James W. Nickel, renowned Professor of Philosophy and Human Rights, spoke at the 6th Annual Louis Henkin Human Rights Lecture. His talk, titled “What Future Human Rights?” was half review and assessment, half “fortune teller” predictions for the next 30 years.
“In 2048, the Universal Declaration of Human Rights will turn 100; perhaps we’ll still be celebrating it,” said Nickel.
Professor James Nickel
How Concept of Human Rights Has Gained Acceptance
Nickel said that the international human rights community has been successful at creating broad awareness and acceptance of human rights concepts; there is some knowledge of and support for the concept of "human rights" in nearly every nation in every corner of the world.
The other benchmarks of success according to Nickel, are very much a work in progress. “What would success look like? Well, [first] you’d have broad acceptance from governments and private individuals, [second] you’d have compliance—a low level of violation—and, thirdly, robust international institutions to promote and protect from violations in every region.”
Still Work to Do - Ensuring Compliance Amidst Growing Authoritarianism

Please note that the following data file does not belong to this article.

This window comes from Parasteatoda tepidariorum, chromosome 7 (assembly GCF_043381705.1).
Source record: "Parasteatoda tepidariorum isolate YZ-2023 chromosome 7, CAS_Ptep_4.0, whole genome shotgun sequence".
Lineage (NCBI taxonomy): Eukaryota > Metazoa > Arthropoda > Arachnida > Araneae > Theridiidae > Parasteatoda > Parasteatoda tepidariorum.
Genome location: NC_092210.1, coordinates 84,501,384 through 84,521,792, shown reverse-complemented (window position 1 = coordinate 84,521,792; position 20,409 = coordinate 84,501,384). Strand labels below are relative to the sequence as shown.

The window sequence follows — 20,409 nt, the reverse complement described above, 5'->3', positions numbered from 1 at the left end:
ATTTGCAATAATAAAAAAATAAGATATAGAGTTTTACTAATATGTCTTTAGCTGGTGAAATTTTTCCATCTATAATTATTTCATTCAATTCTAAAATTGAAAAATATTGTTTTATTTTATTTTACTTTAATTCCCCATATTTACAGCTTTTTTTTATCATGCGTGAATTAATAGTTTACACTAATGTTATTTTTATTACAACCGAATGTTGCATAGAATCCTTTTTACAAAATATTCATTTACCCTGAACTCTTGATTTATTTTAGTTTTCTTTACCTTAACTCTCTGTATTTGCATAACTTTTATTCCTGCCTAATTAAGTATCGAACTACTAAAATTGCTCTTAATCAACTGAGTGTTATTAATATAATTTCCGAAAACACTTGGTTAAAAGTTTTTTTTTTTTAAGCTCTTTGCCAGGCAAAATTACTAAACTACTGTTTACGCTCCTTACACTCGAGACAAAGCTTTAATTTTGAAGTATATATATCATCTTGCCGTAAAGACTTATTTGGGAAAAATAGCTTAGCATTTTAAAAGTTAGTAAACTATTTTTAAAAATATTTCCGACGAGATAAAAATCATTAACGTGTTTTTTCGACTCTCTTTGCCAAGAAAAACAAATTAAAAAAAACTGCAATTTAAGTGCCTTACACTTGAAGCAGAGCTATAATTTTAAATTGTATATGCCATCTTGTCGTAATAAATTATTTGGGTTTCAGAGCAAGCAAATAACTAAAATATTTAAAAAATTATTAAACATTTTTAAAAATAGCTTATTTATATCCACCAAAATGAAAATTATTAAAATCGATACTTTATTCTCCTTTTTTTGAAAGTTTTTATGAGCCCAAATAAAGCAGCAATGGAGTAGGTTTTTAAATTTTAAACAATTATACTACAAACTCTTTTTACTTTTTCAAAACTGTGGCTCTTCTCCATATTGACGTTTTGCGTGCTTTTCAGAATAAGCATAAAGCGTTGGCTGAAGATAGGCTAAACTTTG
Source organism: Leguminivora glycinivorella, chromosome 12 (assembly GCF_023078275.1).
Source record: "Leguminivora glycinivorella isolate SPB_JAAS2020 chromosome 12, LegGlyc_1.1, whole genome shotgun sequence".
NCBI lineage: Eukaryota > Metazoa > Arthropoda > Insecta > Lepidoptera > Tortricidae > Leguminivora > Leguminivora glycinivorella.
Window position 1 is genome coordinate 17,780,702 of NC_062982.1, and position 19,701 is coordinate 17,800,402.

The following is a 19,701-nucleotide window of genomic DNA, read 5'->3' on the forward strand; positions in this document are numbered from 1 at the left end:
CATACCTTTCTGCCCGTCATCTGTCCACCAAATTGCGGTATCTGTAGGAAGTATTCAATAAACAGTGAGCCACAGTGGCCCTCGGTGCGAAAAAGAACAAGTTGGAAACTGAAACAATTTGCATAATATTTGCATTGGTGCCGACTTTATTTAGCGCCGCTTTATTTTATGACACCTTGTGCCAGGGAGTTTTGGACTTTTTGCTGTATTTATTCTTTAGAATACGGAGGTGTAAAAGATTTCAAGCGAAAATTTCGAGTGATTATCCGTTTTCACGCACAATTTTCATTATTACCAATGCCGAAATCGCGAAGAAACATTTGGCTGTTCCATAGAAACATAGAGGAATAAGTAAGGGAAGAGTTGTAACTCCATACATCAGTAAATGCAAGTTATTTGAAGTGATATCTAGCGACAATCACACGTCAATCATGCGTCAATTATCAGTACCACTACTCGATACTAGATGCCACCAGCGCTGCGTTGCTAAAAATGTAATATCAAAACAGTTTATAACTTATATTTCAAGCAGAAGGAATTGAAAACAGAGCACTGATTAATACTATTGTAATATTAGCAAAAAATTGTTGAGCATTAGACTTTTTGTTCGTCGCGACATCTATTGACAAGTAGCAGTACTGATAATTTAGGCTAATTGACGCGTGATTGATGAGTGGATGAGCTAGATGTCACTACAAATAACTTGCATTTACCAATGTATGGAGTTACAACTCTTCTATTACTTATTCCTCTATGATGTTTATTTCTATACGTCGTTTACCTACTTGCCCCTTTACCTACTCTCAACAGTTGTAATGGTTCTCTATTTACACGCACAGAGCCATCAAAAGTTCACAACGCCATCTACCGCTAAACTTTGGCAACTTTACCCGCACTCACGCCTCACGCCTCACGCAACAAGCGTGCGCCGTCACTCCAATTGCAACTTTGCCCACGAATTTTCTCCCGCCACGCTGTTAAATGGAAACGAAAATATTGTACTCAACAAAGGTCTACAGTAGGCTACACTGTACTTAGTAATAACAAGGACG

Nickel indicated that though we have achieved broad acceptance, we have much work to do to ensure compliance and robust international institutions. Nickel discussed the significant threats to the advancement of human rights that have plagued humanity for centuries—political instability, ethnic cleansing, failed states, economic downturns—alongside grave new challenges that will impact human rights, especially the effects of global climate change.
He also examined the growing—and modern—authoritarianism in China and the rejection of political rights and fundamental freedoms such as freedom of speech, assembly, participation, and the press presents an additional challenge to the global advancement of human rights.
Current Movement Led by Web of Human Rights Institutions
Nickel’s “crystal ball” predictions for the next decades include a continuation of much of the same: a complex and fragmented international human rights movement led by significant institutions that survive until at least 2048. He said the ongoing support of democratic nations and the continued reliance on outside institutions that use primarily non-coercive means to keep offending nations ‘in check' also were signs of a strengthening environment.
Nickel said that while the fragmentation of the international human rights system appears a weakness, it is also a feature which makes the endurance of the system much more likely.
“There are many different institutions and treaties, hundreds of NGOs that work on human rights—like Human Rights watch and Amnesty [International]” he said. This makes the system complex and unwieldy, but it also helps ensure longevity because if one organization collapses, “other regional institutions will remain. We have well-established regional systems [that are] well-entrenched. The complexity and fragmentation of the system has the advantage that some parts can survive even if other parts crash,” he said.
Hope for Future Growth of Human Rights Movement